When we get home, I go back upstairs to work, leaving Max to pout about not getting the computer. Calvin decides to go out.

On his bike.

From my desk, I watch him bike up the street, slowly but surely.

Hey, I got my beautiful moment.

Calvi on a bike
Calvin on his bike

Now for the books

It’s hard to believe my babes will be eleven this week. I feel like I just wrote this post about them turning six. I’m excited to give them some new books and will share in the future.

Max has been rereading Charlotte’s Web. (Read about the first time here.)

One of Calvin’s recent picks are Snapdragon By Kat Leyh. (I loved this special book and recommend it.)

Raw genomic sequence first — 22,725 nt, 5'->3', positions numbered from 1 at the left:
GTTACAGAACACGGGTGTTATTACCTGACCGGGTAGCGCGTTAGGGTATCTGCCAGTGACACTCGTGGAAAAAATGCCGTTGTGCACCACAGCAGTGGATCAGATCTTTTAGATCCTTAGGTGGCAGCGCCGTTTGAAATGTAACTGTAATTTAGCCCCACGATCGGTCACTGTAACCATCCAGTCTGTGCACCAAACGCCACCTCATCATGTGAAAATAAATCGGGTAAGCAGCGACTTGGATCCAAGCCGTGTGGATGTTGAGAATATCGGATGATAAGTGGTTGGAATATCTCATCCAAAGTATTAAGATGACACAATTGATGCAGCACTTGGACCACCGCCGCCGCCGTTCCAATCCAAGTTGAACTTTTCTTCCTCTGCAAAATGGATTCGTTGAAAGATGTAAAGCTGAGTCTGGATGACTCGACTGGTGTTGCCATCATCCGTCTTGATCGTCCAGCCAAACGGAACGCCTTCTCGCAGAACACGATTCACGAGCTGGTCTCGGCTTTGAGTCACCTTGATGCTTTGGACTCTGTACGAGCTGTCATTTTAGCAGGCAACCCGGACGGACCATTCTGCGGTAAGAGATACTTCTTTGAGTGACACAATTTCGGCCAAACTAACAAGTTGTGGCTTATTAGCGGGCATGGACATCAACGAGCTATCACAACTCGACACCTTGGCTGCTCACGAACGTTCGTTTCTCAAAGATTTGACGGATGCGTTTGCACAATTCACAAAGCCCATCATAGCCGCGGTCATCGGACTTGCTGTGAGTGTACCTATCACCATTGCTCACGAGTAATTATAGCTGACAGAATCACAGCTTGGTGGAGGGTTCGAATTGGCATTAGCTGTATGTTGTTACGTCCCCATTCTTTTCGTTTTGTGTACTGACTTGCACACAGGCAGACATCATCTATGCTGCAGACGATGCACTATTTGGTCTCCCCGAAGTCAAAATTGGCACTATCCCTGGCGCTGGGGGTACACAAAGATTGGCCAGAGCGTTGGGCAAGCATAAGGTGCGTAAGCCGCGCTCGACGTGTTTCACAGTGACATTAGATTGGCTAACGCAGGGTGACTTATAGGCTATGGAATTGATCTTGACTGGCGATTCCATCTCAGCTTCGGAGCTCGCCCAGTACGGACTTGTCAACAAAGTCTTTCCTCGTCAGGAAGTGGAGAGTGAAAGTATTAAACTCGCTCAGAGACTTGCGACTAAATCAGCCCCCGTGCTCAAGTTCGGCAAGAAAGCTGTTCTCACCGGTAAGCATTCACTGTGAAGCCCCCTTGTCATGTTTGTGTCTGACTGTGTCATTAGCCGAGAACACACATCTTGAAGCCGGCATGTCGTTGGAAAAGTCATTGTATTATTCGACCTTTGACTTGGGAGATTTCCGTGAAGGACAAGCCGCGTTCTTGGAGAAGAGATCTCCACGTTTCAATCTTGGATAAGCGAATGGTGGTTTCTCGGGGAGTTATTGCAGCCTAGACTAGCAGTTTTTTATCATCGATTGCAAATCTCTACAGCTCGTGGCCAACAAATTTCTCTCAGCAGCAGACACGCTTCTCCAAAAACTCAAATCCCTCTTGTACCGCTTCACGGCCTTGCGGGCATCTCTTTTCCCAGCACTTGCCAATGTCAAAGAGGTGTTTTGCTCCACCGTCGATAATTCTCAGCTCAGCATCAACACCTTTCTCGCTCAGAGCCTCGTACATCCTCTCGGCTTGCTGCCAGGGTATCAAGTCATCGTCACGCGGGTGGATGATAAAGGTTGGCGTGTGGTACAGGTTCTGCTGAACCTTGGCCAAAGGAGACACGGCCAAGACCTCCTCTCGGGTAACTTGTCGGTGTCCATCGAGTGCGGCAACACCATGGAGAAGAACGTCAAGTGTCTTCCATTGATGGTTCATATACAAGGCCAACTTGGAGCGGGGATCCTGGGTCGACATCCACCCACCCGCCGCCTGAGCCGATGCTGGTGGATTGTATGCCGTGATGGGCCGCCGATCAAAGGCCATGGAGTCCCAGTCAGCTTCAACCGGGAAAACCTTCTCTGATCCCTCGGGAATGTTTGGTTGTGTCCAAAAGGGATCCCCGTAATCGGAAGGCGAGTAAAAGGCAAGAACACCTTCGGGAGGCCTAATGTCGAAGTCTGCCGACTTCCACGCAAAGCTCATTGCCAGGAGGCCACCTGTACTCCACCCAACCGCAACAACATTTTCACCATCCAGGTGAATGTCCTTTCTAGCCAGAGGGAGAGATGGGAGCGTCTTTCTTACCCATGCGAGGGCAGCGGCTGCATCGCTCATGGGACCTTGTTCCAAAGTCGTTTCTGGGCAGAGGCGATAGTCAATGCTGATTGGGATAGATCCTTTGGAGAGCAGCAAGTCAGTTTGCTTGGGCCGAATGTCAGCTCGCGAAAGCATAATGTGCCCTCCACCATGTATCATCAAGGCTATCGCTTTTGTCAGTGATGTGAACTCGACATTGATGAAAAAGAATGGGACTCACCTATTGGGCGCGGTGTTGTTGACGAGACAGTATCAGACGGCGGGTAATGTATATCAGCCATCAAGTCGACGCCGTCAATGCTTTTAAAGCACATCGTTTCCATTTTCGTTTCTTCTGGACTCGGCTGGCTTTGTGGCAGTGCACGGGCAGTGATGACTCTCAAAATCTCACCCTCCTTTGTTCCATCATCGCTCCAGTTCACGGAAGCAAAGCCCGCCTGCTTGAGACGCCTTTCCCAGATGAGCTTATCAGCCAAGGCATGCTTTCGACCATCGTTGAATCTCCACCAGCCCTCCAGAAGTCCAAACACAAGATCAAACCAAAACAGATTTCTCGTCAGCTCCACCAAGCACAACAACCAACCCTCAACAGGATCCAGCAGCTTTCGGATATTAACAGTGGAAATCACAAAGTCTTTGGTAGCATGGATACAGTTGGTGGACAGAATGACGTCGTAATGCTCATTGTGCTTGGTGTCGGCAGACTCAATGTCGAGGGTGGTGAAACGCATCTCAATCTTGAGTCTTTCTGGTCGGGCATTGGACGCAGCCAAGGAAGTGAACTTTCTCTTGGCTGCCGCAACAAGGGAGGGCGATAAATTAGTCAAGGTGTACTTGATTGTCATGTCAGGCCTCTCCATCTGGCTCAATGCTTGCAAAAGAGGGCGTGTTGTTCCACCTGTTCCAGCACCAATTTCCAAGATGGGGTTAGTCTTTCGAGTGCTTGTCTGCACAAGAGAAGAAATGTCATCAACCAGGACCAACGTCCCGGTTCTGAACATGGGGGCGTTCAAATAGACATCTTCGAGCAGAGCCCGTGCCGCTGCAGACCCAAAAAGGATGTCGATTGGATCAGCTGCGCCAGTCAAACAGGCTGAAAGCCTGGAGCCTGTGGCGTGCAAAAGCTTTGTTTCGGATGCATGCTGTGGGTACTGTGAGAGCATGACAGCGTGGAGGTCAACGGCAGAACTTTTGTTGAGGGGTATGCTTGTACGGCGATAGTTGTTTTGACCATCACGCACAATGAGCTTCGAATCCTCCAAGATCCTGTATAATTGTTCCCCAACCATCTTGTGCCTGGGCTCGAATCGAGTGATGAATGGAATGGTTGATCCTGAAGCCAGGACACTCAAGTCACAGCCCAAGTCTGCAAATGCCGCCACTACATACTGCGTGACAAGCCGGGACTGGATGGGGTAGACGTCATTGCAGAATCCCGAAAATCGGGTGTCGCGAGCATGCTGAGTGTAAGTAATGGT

Graphic novels are real books

My friend Michael says Raina Telgemeier’s books grow with age. He’s referring to the spines that crack and pages that expand with each reading.

Her graphic novels are reread because they are that good! She shares stories of her own childhood/teen years that are relatable and entertaining. Challenges with siblings, friends, dentists…it’s all there.

Calvin and agree that Ghosts, is our favorite. It  deals with moving, ancestors and a delicious Day of the Dead story.

We recently saw Raina when Joseph-Beth Booksellers brought her to town to discuss her new book Guts. Calvin had been anticipating the release of this book for months.


Calvin and our friend, Iris. (Her dad is Michael and he introduced Raina at the event.)

Hearing her talk about her journey and books was a treat ­– for me. I think Calvin liked it. He had his head in the new book most of the time. I would nudge him from time to time but since he was content, I mostly left him alone. He was too busy devouring the book.

I loved what Raina had to say to her young fans (and old) about books.

“Graphic novels are real reading,” Raina said. “They have all the elements of a book.”